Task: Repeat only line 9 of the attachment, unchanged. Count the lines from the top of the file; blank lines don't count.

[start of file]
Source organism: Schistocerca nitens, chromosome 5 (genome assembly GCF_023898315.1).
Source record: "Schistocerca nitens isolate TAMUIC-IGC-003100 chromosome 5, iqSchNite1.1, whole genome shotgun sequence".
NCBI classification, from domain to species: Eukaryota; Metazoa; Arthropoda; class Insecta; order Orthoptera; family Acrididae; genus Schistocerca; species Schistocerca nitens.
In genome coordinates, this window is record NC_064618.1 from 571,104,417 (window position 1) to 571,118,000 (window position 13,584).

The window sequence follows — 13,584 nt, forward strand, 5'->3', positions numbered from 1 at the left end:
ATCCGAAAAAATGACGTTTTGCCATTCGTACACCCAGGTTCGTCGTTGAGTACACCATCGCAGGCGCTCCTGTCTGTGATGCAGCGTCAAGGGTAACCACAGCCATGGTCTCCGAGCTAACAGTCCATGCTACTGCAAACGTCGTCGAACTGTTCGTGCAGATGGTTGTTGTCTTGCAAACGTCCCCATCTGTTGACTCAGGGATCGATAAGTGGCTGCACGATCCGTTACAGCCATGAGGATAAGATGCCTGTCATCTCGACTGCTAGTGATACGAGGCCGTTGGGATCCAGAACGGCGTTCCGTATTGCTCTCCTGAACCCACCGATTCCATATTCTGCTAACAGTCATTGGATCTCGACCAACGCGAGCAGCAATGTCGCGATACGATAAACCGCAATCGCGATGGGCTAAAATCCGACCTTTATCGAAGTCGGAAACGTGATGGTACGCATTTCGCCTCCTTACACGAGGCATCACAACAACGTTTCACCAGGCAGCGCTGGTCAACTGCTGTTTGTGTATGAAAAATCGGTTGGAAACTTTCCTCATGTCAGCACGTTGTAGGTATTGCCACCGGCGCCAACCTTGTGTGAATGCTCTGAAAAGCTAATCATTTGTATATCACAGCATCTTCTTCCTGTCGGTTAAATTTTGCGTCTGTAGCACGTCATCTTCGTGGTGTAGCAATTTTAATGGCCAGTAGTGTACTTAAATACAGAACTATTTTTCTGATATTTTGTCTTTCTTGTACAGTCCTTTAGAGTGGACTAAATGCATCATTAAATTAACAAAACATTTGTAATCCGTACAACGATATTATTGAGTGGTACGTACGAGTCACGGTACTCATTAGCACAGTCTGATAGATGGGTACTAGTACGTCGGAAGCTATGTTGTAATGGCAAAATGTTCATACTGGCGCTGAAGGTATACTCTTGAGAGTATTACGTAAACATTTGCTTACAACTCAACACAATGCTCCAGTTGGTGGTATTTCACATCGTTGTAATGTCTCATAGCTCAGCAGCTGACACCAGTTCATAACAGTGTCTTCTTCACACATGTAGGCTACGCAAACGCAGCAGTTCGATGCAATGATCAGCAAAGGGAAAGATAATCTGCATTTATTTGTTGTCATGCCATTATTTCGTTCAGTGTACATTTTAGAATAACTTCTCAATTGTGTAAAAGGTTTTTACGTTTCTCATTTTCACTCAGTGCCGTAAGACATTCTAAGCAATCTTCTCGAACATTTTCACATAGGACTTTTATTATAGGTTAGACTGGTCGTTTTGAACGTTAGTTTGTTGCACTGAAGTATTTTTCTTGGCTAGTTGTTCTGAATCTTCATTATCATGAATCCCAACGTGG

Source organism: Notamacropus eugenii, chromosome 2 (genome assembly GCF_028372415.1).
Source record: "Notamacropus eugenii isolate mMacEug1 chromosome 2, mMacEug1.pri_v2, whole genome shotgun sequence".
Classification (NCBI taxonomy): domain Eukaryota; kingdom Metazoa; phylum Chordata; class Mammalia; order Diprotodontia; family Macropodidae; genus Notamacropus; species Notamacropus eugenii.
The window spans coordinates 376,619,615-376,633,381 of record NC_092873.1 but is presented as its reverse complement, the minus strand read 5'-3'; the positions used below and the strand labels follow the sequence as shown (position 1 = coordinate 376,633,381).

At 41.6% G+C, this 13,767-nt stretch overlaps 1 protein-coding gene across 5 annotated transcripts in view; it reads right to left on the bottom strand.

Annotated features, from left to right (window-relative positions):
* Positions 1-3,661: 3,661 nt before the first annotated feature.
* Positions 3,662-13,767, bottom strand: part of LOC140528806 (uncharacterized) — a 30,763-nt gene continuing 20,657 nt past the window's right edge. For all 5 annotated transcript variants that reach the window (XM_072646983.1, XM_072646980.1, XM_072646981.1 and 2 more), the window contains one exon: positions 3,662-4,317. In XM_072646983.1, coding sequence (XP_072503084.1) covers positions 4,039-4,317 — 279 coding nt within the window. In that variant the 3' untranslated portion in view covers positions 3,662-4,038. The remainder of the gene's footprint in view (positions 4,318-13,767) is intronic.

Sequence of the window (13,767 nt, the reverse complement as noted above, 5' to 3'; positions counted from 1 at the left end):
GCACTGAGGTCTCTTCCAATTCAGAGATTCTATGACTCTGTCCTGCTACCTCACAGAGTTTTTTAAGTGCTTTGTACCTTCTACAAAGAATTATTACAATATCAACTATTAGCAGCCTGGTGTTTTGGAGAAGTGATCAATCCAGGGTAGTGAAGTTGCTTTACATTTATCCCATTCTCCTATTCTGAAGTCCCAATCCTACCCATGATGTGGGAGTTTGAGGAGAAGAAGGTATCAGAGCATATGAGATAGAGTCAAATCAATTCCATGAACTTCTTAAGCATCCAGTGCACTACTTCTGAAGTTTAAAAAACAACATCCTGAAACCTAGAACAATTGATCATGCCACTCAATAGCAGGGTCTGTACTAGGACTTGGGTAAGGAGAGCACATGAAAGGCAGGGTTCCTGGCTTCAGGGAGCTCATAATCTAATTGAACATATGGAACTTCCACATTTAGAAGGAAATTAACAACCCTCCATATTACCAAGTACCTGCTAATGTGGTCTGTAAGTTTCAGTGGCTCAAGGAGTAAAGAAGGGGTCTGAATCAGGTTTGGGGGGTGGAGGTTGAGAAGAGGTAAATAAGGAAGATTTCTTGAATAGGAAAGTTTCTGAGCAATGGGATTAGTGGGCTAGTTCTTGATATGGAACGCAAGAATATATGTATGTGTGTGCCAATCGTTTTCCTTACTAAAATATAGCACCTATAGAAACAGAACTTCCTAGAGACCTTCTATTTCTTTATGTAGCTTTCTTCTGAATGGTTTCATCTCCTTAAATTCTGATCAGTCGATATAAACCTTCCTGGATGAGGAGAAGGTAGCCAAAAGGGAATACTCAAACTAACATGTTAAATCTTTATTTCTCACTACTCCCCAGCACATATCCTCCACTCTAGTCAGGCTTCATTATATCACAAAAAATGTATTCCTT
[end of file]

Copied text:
Classification (NCBI taxonomy): domain Eukaryota; kingdom Metazoa; phylum Chordata; class Mammalia; order Diprotodontia; family Macropodidae; genus Notamacropus; species Notamacropus eugenii.